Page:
The rise of new technologies is changing traditional industries. As new trends gain momentum – VR, IoT, automation, robotics – traditional businesses are applying new technology to traditionally un-sexy products. From medium-sized manufacturing firms in Germany to family-owned private manufacturers in the Midwest, small to medium sized companies are out-innovating larger incumbents. Industry 4.0 is gaining steam and being adopted by the least-likely industries, far away from Silicon Valley. Industries from tractors, hand-tools, and front-end loaders are adopting new technologies to meet the needs of changing customers.
The business world is a chaotic and turbulent place. The pace of innovation is expanding. New technologies are changing the face of traditional industries and introducing new, disruptive competitors. The media continually focuses on the benefits of automation, virtual reality (VR), and other new and exciting ways business will change in the near future. What are missing are the consequences of new technologies and innovation. Leaders need to understand short and long-term disruptions to current business practices.
I wrote this article in 2016 but it still rings true. You must take advantage of opportunities, especially when your competitor is losing public confidence. You must take advantage of opportunities quickly, and focus on attacking your competitor’s strengths. It will be interesting to see how Lyft fares in the future of ride sharing.
A past article in the Wall Street Journal by John Gapper, “Norway’s oil wealth swamps innovation” provides an excellent example of how complacency can kill innovation. Gapper outlined how oil wealth has created a country that has lacked true national crisis. Due to affluence from oil, Norway has a gross domestic product per individual of $75,000, just behind Switzerland (the top GDP country in the world). The oil-funded wealth has resulted in limited shocks to the Norwegian economy and a strong social buffer for citizens. These “soft” times are shaky as oil prices have declined from record highs.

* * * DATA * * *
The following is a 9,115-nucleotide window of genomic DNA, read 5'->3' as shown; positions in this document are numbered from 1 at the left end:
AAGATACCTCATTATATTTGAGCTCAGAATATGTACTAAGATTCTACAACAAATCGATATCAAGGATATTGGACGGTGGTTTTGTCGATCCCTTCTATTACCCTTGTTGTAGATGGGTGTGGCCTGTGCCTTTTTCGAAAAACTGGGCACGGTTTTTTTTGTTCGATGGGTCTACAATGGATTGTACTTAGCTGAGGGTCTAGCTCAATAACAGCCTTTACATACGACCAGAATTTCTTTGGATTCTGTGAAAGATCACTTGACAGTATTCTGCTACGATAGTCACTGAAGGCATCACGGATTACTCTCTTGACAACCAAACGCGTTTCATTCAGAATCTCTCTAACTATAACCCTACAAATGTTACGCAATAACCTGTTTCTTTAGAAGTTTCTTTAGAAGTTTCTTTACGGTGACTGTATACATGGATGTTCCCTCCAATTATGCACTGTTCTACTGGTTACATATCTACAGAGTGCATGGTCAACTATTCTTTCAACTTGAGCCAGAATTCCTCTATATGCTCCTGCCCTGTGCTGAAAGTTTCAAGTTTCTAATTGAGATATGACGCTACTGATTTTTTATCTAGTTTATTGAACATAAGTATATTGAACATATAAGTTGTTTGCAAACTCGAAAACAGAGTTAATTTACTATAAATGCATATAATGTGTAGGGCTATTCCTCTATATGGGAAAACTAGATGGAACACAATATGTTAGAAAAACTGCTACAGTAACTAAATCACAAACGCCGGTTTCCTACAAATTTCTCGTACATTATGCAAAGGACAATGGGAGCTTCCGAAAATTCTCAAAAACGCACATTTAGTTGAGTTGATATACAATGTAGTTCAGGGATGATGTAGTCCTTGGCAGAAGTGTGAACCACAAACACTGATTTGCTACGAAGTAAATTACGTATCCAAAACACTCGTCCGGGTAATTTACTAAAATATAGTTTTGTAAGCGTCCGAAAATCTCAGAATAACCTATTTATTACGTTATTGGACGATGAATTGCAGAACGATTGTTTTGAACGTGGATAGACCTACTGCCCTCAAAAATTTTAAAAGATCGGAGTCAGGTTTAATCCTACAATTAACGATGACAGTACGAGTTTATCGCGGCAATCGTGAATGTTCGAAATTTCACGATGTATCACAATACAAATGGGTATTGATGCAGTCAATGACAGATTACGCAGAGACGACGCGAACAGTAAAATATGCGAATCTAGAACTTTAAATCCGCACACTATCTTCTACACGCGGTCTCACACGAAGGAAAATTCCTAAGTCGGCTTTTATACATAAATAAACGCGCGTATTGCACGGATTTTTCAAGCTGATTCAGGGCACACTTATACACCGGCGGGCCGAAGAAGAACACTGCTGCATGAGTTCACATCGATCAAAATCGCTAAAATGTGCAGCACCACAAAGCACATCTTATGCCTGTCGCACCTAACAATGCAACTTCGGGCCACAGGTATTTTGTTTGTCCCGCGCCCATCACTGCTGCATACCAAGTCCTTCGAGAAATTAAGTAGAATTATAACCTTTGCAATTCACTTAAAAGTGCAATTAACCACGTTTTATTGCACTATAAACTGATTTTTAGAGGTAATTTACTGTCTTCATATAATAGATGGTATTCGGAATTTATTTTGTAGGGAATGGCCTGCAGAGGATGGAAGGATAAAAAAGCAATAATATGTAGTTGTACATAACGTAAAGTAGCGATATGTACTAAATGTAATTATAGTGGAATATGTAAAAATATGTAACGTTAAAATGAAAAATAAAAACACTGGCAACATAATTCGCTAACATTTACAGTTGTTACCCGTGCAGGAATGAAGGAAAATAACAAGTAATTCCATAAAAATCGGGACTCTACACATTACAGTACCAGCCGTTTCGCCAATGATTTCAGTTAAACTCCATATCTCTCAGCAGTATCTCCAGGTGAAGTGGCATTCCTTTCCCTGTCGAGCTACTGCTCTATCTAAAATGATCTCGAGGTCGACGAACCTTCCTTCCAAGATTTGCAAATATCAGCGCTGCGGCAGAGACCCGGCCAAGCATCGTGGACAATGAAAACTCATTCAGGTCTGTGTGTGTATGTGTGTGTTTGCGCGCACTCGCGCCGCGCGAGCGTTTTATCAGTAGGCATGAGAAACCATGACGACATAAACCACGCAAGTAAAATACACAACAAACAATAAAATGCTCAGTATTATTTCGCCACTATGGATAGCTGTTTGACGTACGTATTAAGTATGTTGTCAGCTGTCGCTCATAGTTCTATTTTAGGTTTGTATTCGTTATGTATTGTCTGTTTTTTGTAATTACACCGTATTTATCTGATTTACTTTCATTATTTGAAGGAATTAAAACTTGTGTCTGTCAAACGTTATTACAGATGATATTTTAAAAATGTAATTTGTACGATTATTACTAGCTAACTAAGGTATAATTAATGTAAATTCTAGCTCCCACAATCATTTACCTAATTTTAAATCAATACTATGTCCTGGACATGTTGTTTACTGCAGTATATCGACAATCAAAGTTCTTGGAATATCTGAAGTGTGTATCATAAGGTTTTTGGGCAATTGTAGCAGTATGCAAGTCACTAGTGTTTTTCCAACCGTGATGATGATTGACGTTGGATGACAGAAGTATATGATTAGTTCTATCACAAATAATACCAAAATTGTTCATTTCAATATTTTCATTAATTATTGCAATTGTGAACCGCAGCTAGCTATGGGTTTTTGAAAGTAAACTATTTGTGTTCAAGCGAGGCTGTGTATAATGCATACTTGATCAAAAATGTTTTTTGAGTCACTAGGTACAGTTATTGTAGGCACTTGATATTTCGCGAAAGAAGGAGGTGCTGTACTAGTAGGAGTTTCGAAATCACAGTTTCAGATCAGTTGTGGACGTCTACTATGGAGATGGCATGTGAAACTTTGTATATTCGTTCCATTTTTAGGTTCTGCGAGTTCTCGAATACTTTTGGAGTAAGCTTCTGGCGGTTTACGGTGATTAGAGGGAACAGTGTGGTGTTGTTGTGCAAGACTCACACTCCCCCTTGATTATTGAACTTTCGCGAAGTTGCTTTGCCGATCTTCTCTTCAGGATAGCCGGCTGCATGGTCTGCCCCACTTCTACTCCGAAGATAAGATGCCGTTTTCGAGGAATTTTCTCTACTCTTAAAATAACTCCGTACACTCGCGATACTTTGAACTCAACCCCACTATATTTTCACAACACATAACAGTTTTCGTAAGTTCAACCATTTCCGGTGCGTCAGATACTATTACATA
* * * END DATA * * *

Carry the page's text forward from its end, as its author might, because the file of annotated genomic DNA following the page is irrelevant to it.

Some leaders and academics feel that R&D is currently much more difficult than in the past – most good ideas are already developed and the increase in additional scientists have diminished returns (more scientists, less innovations). Accurate or not, Knott (and myself) feel that another argument that explains the decline of innovation (if it exists) is that companies are just not very good at innovation. Knott studied publicly traded company financials and found that industry innovation had declined; however, corporate innovation was strong, as new industries were created.
Blue-collar jobs have typically been defined as those requiring physical labor; non-office jobs. The argument throughout the 2016 US presidential campaign was blue-collar jobs have moved overseas, decimating the middle class. What were not discussed were the new blue-collar workers that are changing the middle-class landscape.
Adopting a proactive mindset to transform an organization into an innovative market leader is critical in today’s business environment. The global business environment is becoming increasingly turbulent. Socio-political changes, technological trends, and aggressive competitors are impacting every facet of modern business. Business leaders need to adopt a creative and proactive mindset, and incorporate new practices based on accepting ambiguity, maintaining flexibility, and keeping competitors off-balance.
An excellent tool for decision-making, problem solving, new idea generation, or effective meetings is The Six Thinking Hats (Hats). Developed by Dr. Edward de Bono, the Hats are the cornerstone of de Bono’s parallel thinking theory: separate thinking to ensure participants work in parallel (together) to achieve the optimal solution.
New ideas are often the combination of ideas from the past. It is extremely rare to uncover a truly new idea. We hear this over and over again, but how often do we believe it? Electric cars were developed over 100 years ago. Smartphones are the amalgamation of previous technology. With tidal waves of information surrounding us every day, it is tough to realize most products are not really new.
As a long-time market researcher, both quantitative and qualitative, I am always on the hunt for good research books. Hoping to find new ways to perform my job, I love learning from other professionals. Global brand consultant Martin Lindstrom wrote an interesting book to help market researchers and brand managers better understand customers through qualitative research. Small Data: The Tiny Clues that Uncover Huge Trends is a collection of Lindstrom’s travels and his techniques for what he refers to as a “sped-up version of ethnography” (he calls it Subtext Research).